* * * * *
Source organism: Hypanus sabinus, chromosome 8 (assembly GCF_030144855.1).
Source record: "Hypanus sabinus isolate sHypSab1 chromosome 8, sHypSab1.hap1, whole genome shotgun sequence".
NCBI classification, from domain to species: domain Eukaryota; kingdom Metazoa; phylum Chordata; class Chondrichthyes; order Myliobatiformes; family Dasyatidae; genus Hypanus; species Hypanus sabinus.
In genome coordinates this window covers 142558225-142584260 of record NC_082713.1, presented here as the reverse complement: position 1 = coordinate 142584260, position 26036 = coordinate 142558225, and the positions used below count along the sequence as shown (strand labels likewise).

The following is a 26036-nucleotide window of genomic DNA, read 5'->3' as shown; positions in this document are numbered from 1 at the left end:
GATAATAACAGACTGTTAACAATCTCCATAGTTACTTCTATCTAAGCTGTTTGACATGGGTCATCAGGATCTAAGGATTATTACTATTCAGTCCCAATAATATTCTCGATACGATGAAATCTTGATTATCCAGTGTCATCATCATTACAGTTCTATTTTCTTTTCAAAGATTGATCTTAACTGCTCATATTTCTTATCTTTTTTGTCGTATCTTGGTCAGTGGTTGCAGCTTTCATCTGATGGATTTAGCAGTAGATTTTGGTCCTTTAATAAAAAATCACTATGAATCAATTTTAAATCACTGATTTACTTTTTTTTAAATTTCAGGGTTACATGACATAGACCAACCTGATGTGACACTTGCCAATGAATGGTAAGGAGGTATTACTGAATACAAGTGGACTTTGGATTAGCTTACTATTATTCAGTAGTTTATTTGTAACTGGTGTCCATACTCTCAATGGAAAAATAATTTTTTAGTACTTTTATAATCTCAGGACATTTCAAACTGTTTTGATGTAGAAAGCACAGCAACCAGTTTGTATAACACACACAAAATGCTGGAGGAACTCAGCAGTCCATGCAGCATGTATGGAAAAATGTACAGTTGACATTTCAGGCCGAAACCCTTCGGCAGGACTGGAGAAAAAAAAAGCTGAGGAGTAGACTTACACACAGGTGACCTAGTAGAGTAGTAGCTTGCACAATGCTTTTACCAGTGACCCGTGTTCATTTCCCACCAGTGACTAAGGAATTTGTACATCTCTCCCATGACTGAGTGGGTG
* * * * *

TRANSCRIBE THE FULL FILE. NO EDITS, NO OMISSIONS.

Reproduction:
Source organism: Hypanus sabinus, chromosome 8 (assembly GCF_030144855.1).
Source record: "Hypanus sabinus isolate sHypSab1 chromosome 8, sHypSab1.hap1, whole genome shotgun sequence".
NCBI classification, from domain to species: domain Eukaryota; kingdom Metazoa; phylum Chordata; class Chondrichthyes; order Myliobatiformes; family Dasyatidae; genus Hypanus; species Hypanus sabinus.
In genome coordinates this window covers 142558225-142584260 of record NC_082713.1, presented here as the reverse complement: position 1 = coordinate 142584260, position 26036 = coordinate 142558225, and the positions used below count along the sequence as shown (strand labels likewise).

The following is a 26036-nucleotide window of genomic DNA, read 5'->3' as shown; positions in this document are numbered from 1 at the left end:
GATAATAACAGACTGTTAACAATCTCCATAGTTACTTCTATCTAAGCTGTTTGACATGGGTCATCAGGATCTAAGGATTATTACTATTCAGTCCCAATAATATTCTCGATACGATGAAATCTTGATTATCCAGTGTCATCATCATTACAGTTCTATTTTCTTTTCAAAGATTGATCTTAACTGCTCATATTTCTTATCTTTTTTGTCGTATCTTGGTCAGTGGTTGCAGCTTTCATCTGATGGATTTAGCAGTAGATTTTGGTCCTTTAATAAAAAATCACTATGAATCAATTTTAAATCACTGATTTACTTTTTTTTAAATTTCAGGGTTACATGACATAGACCAACCTGATGTGACACTTGCCAATGAATGGTAAGGAGGTATTACTGAATACAAGTGGACTTTGGATTAGCTTACTATTATTCAGTAGTTTATTTGTAACTGGTGTCCATACTCTCAATGGAAAAATAATTTTTTAGTACTTTTATAATCTCAGGACATTTCAAACTGTTTTGATGTAGAAAGCACAGCAACCAGTTTGTATAACACACACAAAATGCTGGAGGAACTCAGCAGTCCATGCAGCATGTATGGAAAAATGTACAGTTGACATTTCAGGCCGAAACCCTTCGGCAGGACTGGAGAAAAAAAAAGCTGAGGAGTAGACTTACACACAGGTGACCTAGTAGAGTAGTAGCTTGCACAATGCTTTTACCAGTGACCCGTGTTCATTTCCCACCAGTGACTAAGGAATTTGTACATCTCTCCCATGACTGAGTGGGTG